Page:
Federal court dismisses part of class-action lawsuit for tuition refunds against Quinnipiac

Chatwan Mongkol, Associate News Editor

United States District Judge Kari Dooley ruled on March 25, to dismiss conversion claims after four Quinnipiac University students and parents filed a class-action lawsuit for tuition refunds in June 2020 amid the transition to online instruction.

The judge also ruled that the two parents named as plaintiffs had no standing to sue for all claims because the alleged actions were between Quinnipiac and its students, not their parents.

Michael Clement

Associate Vice President for Public Relations John Morgan said the university is pleased that the court agreed with part of its motion to dismiss. He said the judge also ruled that it was too early to determine if the students’ claims are valid.

“The discovery process will help us illustrate that the decision to hold classes remotely last spring as the pandemic worsened was in the best interest of protecting the health of our students and the community, while enabling Quinnipiac to continue delivering excellent learning experiences and instruction,” Morgan said.

However, the students’ other two allegations, which are breach of contract and unjust enrichment, were not dismissed.

The Chronicle reached out to Hagens Berman, the law firm that represents students, for comments but did not receive any response at time of publication.

According to the ruling, the reason for the conversion claims dismissal was because the students used the same allegations for the breach of contract claims, which is not acceptable in a court of law.

Quinnipiac attorneys argued that the students need to prove their claims that online instruction had less educational value than in-person counterparts. 

The plaintiffs’ attorneys said they were not questioning that, but they were challenging the university’s decision “to retain tuition and fees for educational services that the institution allegedly promised but never provided.”

Dooley disagreed with Quinnipiac and noted that the students’ claims can be resolved without subjectively assessing the education quality as they challenged specific promises allegedly assured by the university.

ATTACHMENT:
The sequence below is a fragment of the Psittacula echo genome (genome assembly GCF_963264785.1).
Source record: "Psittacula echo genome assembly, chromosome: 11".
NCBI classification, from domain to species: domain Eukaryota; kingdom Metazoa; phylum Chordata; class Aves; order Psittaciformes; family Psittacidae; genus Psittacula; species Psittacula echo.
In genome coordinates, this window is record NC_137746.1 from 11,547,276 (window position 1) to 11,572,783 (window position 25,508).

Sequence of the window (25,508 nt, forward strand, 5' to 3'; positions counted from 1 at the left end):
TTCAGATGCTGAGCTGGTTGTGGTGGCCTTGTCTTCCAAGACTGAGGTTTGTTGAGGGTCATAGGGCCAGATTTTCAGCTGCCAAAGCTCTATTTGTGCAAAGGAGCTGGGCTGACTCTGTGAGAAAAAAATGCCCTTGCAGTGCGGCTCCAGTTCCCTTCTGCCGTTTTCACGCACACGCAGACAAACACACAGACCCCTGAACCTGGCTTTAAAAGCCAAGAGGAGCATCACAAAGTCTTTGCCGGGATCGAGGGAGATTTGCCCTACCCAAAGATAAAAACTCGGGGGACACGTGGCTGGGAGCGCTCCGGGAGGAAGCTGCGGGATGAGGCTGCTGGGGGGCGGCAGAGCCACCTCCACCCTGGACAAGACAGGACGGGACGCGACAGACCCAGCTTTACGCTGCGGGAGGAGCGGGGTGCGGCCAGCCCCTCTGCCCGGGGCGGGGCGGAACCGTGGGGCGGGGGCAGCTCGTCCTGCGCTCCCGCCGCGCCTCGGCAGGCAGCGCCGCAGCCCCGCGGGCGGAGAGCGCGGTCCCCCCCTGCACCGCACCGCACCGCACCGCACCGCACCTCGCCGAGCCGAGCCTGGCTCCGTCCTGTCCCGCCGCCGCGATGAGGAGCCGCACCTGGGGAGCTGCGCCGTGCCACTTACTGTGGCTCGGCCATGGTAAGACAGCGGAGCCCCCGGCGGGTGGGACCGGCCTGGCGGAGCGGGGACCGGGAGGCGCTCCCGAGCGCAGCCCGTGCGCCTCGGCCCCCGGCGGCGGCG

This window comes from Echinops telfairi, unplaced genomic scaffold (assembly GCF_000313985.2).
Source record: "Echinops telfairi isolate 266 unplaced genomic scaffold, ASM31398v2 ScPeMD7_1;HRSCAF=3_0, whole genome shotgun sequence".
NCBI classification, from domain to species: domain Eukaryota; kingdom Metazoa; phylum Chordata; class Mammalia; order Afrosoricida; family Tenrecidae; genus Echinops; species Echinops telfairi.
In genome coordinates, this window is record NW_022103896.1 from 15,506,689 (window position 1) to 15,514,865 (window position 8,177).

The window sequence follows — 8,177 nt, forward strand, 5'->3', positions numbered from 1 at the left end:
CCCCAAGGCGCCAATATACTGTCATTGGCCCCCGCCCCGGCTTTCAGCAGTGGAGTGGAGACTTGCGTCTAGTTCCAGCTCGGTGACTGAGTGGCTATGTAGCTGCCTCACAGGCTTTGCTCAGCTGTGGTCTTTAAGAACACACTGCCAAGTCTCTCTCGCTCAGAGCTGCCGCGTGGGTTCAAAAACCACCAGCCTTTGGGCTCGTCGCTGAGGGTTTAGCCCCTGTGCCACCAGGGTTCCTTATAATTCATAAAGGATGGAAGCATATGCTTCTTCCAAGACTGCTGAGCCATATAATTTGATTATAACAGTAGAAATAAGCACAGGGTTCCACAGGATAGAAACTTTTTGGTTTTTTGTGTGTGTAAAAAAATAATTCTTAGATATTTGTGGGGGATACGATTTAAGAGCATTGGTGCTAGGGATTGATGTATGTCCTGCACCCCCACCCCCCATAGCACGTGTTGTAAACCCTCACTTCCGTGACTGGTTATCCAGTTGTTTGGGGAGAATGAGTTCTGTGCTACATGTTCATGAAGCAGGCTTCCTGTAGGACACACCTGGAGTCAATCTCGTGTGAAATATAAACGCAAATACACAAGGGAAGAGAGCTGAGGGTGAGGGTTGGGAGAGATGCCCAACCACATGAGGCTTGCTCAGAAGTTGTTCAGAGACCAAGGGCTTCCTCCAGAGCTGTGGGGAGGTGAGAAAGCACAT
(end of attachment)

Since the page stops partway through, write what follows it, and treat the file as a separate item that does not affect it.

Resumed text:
For the breach of contract claims, Quinnipiac attorneys argued that the students failed to provide the specific contractual terms that promised them on-campus instruction. 

The plaintiffs’ side said that languages on the university’s website, academic calendar and marketing campaigns suggest that students would be on campus, not online.

The court deemed the students’ allegations sufficient at this stage. Dooley ruled in favor of the students and denied Quinnipiac’s motion to dismiss these claims.

For the unjust enrichment claims, Quinnipiac attorneys argued that the university had no choice but to close down the campus due to COVID-19 as if it did not do so, Gov. Ned Lamont’s executive orders would have mandated the shut down anyway.

However, Dooley noted that the question was not about Quinnipiac’s justification to close the campus, but it was about the expectation of in-person instruction when the university provided virtual instruction during the semester.

The judge found that to be reasonable and denied Quinnipiac’s motion to dismiss the unjust enrichment claims.

Attorneys from Hagens Berman filed the class-action lawsuit on behalf of Quinnipiac students on June 5, 2020. The lawsuit seeks millions of dollars in tuition refunds. It cited loss of access to facilities and the university’s failure to provide promised experiences.